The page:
Inflation also hits pet stores

RALEIGH, NC — Inflation has hit a 40-year high as soaring prices hit consumers.

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Inflation hit 9.1% in June, highest in a year

Pet store co-owner says it affected his channel

JP Phinney runs the Unleashed Dog and Cat store with his wife Amy

The June consumer price index showed a 9.1% increase from a year ago.

This impacts everything from groceries to gas prices. If you have pets, you’ve probably noticed that their food, toys, and treats are also more expensive.

The Unleashed Dog and Cat Store co-owner said each of their locations in North Carolina has felt the brunt of inflation.

“A lot of foods, in terms of what we’re talking about, which is how inflation is affecting us today, we would typically get maybe a price increase every month or so until in 2021,” said JP Phinney.

That hasn’t been Phinney’s theme since the start of the new year.

“In the first half of 2022, our manufacturers notified us on average about 10 per week throughout the year of price increases they need to implement,” Phinney said.

Phinney and his wife Amy came up with the idea for a line of pet stores. In 2007 they opened their first store.

“We are very selective about the brands we sell. All of our brands are made in the country,” he said, pointing to a row of dog food.

Phinney says that hasn’t changed. The price of products on the shelves a.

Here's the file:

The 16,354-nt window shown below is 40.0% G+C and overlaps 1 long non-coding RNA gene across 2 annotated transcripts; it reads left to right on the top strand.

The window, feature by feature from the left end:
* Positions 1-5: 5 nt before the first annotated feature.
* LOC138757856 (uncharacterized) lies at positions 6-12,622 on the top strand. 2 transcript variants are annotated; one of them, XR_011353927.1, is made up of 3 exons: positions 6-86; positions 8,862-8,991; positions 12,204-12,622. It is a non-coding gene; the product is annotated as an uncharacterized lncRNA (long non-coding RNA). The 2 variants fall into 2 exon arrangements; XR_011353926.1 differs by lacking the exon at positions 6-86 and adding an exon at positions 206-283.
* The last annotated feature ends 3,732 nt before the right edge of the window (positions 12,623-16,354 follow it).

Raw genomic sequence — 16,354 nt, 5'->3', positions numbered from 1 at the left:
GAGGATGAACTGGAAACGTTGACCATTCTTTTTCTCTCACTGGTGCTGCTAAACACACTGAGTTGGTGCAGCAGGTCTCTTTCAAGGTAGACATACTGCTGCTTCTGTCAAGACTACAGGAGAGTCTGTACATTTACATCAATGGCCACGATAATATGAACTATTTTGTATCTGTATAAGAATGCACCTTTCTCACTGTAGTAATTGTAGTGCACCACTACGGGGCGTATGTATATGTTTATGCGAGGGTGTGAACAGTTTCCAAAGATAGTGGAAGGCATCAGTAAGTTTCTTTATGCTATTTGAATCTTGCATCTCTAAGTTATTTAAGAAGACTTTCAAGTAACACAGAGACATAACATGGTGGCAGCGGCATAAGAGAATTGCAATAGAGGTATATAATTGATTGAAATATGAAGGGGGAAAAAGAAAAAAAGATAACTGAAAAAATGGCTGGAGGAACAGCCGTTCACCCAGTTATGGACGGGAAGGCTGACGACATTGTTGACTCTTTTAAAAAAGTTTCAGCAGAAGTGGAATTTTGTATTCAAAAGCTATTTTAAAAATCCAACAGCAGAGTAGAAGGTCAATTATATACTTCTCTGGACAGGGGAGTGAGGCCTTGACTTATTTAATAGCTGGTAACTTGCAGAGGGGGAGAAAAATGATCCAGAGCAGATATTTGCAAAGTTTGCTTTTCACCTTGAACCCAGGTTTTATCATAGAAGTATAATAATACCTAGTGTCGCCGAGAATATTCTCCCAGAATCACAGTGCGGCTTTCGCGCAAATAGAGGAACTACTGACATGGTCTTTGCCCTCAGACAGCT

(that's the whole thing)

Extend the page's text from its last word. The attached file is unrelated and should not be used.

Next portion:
“We try to be as affordable as possible across all of our brands,” he said.

But when manufacturers increase the price of goods, the cost of what is offered to customers also increases.

“It started to slow down in June, but it seemed like between January and April, I think every manufacturer that we sell in our store experienced an increase in raw material prices for one reason or another,” he said. -he declares.

The Bureau of Labor Statistics revealed that food, for humans and animals, was affected.

Phinney said fuel prices are also impacting their business. If manufacturers spend more on gas to supply their storage, Phinney said that’s reflected in their inventory at stores.

“If they pay more for logistics, they have to raise their prices,” he said.

He said they charge something called the minimum advertised price across all of their 10 stores. Which happened at a rate he says he’s never seen before.

Some dog food brands are up 15%. He said it matters less for small sizes than for big bags. A pet owner can pay up to $80 for larger bags depending on the manufacturer.

“Fifteen percent is a pretty big increase,” he said.

This may mean a change in food depending on what the customer can now afford. Even toys are more expensive.

The discount toy bin at each of their stores was filled with items costing no more than $3.

“We always had what we call the $3 bin in stores, and it was always possible to find toys that looked like closeouts or offseason. We were able to fill the bin so the animals could have lots of little ones (toys), and it didn’t matter if they tore them up,” he said.

Now the price of each stuffed animal in this bin is $5. The store owner said it was the clearest example of inflation in the store.

“This year, it has become absolutely impossible to keep toys in this bin. That was the biggest challenge because if we tried to keep it at $3 it would be empty, we had to get rid of it,” he said.

All is not catastrophic.

“I don’t feel like we lost any business,” he said.

He said they still had customers coming through the door…whether on two feet or four.